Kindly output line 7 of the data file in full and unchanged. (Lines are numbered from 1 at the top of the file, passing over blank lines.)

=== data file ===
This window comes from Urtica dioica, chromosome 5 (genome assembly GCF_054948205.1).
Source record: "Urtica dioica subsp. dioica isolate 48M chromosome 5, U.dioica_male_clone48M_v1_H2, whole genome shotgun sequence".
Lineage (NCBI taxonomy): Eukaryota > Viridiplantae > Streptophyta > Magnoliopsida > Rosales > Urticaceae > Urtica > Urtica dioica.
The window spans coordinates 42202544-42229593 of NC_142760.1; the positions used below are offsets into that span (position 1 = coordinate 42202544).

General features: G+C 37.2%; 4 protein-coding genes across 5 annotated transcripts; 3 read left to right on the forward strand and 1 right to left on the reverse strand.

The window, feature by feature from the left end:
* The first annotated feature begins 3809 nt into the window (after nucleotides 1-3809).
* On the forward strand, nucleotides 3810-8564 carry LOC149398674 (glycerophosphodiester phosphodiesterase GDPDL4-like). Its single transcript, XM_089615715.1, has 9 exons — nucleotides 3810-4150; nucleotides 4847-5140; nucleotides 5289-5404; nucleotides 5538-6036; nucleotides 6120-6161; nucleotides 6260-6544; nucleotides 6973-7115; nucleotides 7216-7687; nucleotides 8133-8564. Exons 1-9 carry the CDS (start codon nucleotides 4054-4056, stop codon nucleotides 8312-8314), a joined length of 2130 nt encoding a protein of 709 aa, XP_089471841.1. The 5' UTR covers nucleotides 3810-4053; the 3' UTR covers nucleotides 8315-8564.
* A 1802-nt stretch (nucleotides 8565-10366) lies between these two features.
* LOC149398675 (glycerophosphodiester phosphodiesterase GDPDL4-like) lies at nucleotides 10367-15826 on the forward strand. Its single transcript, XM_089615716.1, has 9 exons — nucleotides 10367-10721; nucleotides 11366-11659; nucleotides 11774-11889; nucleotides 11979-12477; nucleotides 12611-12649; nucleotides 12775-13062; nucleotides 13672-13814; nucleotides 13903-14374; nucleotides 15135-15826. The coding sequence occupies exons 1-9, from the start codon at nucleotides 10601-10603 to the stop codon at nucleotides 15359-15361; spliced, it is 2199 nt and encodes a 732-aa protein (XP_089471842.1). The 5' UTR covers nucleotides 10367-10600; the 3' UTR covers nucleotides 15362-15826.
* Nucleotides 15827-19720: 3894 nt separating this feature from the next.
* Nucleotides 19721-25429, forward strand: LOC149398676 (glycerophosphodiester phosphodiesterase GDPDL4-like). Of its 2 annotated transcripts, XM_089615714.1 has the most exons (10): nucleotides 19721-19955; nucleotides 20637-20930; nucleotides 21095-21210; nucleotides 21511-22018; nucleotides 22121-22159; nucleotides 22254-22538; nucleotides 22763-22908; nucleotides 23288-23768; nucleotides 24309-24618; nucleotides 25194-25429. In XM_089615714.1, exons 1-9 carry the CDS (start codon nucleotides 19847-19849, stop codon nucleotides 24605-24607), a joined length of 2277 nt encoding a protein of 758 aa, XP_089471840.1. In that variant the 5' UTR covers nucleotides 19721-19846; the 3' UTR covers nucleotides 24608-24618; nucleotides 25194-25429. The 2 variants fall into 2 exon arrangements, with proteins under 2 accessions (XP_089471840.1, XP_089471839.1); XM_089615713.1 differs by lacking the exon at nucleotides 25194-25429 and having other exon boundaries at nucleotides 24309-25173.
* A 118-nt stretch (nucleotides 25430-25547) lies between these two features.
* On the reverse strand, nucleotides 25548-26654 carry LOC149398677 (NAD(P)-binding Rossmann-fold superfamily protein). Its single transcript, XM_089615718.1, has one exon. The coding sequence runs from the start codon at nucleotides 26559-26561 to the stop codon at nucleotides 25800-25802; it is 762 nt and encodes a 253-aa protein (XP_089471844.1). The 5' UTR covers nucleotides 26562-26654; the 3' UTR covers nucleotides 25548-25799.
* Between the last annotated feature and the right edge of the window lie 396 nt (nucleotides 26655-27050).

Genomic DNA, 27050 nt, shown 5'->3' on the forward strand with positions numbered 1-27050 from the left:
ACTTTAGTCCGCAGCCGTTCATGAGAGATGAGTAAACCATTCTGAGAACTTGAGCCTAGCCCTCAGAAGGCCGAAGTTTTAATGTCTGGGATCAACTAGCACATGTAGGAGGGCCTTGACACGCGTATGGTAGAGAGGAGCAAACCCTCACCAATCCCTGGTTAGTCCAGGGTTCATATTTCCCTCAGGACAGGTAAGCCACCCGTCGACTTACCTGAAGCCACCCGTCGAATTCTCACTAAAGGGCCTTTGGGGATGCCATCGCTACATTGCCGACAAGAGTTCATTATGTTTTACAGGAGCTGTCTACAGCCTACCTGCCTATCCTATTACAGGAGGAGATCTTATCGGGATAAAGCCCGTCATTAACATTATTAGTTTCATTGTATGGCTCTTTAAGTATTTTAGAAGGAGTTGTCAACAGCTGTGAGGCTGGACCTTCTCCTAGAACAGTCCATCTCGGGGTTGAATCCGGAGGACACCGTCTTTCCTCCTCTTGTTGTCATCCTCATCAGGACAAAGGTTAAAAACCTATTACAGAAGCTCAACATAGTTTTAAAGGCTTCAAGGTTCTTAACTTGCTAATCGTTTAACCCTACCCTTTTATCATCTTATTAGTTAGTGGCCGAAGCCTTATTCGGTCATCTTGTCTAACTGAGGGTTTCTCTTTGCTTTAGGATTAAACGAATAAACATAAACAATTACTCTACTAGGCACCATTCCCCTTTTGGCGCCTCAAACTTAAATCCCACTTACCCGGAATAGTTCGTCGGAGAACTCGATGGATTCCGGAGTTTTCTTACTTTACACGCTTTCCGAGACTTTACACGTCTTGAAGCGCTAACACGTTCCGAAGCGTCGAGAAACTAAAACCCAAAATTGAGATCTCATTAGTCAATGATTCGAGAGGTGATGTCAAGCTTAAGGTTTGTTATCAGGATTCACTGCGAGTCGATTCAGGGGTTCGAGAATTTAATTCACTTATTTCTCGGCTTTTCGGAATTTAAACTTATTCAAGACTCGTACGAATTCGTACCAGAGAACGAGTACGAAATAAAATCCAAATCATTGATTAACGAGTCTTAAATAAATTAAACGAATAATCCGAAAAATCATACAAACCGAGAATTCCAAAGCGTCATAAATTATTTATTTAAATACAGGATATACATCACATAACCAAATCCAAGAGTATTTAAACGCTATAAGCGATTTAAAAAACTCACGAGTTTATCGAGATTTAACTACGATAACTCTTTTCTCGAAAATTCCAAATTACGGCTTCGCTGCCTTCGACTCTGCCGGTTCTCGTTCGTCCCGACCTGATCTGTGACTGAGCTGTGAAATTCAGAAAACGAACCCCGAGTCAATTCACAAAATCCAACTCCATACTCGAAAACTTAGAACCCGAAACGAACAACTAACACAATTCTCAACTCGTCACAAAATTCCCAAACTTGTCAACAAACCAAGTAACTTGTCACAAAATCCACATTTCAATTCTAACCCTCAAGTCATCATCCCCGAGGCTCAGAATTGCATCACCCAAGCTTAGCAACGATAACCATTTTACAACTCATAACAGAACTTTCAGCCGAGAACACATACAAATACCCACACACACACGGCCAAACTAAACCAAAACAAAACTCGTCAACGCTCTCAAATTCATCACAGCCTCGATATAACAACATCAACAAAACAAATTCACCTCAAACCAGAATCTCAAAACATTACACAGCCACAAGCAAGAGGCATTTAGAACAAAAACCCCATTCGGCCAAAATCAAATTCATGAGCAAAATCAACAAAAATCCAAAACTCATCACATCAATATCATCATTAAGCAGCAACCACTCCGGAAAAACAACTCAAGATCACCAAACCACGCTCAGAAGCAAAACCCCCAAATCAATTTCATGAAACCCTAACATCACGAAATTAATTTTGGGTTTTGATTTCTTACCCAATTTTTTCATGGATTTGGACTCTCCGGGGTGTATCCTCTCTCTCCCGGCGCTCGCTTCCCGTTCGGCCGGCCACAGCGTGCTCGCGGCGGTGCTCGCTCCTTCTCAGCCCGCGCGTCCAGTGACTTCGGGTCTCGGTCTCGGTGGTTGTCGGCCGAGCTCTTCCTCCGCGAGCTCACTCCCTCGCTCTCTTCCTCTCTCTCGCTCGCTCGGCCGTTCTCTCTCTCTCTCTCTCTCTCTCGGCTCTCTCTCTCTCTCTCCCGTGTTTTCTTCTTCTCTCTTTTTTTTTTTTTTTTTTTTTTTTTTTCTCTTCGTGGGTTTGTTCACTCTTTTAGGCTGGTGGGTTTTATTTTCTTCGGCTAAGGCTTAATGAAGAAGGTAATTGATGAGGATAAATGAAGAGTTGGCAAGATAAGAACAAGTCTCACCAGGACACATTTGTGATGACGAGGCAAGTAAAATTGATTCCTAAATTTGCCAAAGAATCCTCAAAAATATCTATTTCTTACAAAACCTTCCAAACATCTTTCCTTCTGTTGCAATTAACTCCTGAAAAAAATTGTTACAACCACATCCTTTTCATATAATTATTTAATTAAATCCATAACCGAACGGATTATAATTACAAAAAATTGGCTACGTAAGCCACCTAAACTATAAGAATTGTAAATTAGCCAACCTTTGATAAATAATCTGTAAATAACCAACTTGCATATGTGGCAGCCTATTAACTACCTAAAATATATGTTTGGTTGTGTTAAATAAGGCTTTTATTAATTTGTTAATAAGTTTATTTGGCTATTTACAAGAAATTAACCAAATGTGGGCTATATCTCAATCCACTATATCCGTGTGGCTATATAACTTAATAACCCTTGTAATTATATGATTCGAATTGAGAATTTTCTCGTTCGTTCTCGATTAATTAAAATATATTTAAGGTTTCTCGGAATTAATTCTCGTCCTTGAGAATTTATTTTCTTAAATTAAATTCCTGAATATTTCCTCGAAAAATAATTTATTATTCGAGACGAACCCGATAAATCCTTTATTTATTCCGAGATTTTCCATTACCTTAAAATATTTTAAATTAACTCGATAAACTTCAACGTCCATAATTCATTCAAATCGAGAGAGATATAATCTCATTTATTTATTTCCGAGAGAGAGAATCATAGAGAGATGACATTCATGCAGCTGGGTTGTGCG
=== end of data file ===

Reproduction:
* The first annotated feature begins 3809 nt into the window (after nucleotides 1-3809).